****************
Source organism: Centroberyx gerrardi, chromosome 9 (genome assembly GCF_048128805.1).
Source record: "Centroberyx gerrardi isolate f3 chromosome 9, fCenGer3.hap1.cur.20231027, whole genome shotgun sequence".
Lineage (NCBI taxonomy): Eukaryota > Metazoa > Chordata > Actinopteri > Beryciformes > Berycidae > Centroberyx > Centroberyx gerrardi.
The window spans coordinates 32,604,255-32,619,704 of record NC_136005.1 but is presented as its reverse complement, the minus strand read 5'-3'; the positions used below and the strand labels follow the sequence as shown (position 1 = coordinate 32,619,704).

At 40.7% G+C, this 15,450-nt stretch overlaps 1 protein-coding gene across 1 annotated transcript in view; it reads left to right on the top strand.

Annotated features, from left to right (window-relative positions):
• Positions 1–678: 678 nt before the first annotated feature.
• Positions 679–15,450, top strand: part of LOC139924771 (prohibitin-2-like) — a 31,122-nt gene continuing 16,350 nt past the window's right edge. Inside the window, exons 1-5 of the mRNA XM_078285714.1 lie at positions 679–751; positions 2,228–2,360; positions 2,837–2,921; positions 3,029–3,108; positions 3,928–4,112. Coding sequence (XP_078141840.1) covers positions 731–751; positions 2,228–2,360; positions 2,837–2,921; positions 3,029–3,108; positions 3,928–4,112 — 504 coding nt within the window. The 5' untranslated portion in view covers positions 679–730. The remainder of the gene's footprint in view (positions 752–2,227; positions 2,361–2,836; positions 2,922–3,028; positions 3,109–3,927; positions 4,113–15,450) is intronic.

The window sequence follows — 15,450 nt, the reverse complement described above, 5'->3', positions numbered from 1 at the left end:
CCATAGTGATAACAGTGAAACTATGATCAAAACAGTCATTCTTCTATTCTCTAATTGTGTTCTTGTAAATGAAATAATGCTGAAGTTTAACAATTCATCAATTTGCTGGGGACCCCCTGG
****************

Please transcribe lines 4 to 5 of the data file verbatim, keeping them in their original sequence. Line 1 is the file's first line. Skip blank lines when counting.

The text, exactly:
The window spans coordinates 32,604,255-32,619,704 of record NC_136005.1 but is presented as its reverse complement, the minus strand read 5'-3'; the positions used below and the strand labels follow the sequence as shown (position 1 = coordinate 32,619,704).

At 40.7% G+C, this 15,450-nt stretch overlaps 1 protein-coding gene across 1 annotated transcript in view; it reads left to right on the top strand.